European countries have also relied on China's industrial capacities to produce the protective masks that they are desperately lacking today at the expense of national production. Italy, France and Spain are currently in urgent need of surgical masks and respirators, but also goggles, ventilators, hand sanitiser and many other products they long ago stopped manufacturing, instead purchasing them from China. 

In just two months, the coronavirus pandemic has reshuffled the cards of globalisation.

Therefore, when Chinese factories suddenly closed in January, it was evident that there would be a domino effect and thus a disruption in supply. Chinese exports crashed. Experts evaluated a 20 per cent drop in January and February. Within a few weeks, several European manufacturers ran out of components and parts needed for final product assembly and were forced to halt production. A large number of them were obligated to declare ‘force majeure’. 

The automotive sector has been particularly hard hit. A single car is made of around 20,000 parts that are, on average, manufactured in over 30 different countries, including China. To create a finished vehicle, a very complex sub-assembly process is required, a process which is fuelled by an equally complex parts supply chain. Additionally, the widespread practice of just-in-time (JIT) manufacturing means that stocks are limited. Car makers like Fiat, BMW and Jaguar Land Rover were therefore the first to suspend operations at their European facilities.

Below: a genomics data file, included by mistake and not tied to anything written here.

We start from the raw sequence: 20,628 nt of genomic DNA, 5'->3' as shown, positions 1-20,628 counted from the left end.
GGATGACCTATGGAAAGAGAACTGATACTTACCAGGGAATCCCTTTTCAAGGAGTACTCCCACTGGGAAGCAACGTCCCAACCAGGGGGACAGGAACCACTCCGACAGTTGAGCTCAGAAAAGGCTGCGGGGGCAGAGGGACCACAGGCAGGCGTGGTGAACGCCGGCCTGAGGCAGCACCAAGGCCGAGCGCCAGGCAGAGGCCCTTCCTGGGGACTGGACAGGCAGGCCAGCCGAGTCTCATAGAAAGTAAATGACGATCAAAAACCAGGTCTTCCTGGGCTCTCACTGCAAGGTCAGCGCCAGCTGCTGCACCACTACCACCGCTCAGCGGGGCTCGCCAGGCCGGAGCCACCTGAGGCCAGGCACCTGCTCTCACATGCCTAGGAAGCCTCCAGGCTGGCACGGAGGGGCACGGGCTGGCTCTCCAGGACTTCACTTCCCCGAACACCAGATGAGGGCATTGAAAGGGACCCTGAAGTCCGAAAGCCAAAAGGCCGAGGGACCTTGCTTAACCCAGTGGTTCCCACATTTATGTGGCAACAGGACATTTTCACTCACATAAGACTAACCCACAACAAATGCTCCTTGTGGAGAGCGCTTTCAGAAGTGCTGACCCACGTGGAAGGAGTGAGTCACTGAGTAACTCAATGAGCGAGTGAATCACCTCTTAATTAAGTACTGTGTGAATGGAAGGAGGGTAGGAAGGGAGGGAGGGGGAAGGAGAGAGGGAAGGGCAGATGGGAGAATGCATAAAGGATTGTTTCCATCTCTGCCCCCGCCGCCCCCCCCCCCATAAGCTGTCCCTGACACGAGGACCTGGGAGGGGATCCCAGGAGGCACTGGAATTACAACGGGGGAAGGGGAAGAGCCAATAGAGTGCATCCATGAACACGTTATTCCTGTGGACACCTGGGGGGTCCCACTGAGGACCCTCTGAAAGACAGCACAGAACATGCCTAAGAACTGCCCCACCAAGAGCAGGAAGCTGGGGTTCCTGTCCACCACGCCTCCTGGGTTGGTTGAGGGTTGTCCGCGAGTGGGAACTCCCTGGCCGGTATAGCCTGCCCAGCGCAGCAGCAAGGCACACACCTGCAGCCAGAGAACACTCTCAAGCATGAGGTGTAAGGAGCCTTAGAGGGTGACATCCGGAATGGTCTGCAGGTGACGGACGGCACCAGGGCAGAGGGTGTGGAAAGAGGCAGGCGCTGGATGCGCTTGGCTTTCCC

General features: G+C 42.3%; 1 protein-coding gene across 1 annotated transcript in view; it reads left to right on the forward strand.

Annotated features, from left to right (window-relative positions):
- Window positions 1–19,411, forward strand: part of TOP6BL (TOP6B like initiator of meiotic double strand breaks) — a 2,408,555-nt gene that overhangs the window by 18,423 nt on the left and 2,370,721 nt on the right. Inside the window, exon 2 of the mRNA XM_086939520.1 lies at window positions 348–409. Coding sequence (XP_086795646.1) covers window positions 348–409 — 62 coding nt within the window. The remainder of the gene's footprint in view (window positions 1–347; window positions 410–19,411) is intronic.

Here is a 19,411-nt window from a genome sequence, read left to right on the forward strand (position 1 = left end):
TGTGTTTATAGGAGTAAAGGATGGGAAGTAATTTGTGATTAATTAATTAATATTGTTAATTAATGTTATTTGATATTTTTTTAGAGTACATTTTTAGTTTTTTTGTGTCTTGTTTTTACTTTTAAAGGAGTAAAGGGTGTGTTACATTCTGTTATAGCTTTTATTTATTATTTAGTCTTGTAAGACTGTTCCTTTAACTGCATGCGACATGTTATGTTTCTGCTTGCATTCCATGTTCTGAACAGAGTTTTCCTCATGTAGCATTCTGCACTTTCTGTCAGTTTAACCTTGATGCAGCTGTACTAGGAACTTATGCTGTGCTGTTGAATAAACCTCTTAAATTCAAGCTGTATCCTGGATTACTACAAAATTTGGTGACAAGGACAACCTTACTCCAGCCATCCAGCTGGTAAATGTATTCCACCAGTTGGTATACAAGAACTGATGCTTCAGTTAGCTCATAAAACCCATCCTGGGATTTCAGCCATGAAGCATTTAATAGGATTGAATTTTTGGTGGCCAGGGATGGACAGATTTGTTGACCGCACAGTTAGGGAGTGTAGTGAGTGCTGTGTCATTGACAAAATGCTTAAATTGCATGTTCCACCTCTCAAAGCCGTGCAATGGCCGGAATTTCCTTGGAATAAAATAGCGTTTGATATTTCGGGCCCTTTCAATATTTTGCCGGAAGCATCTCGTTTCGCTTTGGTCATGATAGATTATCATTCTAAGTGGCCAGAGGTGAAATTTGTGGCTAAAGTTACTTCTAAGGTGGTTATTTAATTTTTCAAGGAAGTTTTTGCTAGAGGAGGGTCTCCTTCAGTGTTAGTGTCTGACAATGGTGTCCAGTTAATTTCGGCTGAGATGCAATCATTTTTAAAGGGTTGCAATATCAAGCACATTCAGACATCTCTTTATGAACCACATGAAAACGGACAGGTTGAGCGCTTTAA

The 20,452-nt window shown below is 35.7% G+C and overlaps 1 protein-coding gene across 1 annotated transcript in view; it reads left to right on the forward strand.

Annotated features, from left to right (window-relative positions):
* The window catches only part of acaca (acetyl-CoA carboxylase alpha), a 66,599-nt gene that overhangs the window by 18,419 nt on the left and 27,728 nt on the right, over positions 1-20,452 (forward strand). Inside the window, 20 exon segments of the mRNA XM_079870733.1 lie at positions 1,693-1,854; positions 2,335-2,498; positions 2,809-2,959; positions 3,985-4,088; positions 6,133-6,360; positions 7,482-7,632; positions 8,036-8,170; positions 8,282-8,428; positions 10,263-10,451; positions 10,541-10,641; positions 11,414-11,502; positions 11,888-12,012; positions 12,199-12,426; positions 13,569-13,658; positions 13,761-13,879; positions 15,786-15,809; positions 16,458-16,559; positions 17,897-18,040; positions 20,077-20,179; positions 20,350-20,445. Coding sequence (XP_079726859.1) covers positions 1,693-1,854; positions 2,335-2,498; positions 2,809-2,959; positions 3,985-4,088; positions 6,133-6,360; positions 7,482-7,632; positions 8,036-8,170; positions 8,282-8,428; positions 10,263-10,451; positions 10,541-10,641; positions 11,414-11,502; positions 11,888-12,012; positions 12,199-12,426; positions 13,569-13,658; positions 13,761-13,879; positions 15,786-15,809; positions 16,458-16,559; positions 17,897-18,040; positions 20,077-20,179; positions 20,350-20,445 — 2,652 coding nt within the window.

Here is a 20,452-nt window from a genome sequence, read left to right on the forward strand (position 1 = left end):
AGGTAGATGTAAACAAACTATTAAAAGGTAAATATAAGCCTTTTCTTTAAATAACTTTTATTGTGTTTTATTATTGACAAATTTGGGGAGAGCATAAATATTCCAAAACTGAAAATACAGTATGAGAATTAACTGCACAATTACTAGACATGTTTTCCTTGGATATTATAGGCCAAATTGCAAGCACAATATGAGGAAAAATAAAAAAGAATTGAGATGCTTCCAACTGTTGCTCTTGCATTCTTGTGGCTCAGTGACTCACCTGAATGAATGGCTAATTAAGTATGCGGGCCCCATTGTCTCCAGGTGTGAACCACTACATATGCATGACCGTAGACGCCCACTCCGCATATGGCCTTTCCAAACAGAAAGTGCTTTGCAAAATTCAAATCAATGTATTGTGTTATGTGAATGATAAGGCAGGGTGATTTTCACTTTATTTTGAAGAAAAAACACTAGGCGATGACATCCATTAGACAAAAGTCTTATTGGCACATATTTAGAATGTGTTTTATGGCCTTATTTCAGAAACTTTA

The pandemic forces Europe to rethink globalisation

Then, as the virus spread, global demand for medical products, such as hand sanitiser and protective masks, increased widely and rapidly. But the Chinese factories, where these products have been mass-produced for years, were closed. In several countries, the lack of medical equipment due to supply chain disruption has been fatal.

Today, factories are progressively reopening in China but the global supply chain is still at risk. Border closings and lockdowns in various European countries, combined with the slowdown in air freight, are making product transportation a challenge. Furthermore, the health crisis is now worsening in the United States, which is putting the supply chain under additional stress. The disruption is now moving westward with European goods being difficult to deliver to the American continent.

In just two months, the coronavirus pandemic has reshuffled the cards of globalisation. It has revealed the fragilities of our global production system, how dependent our economies have become on manufacturing chains scattered across the planet, how far a product must travel from, where it is made to where it is consumed and how – with any disruption to one part of the chain – fabrication grinds to a halt. The international division of labour, which ruled the world economy for decades, is no longer sustainable and has been exposed as a source of great insecurity.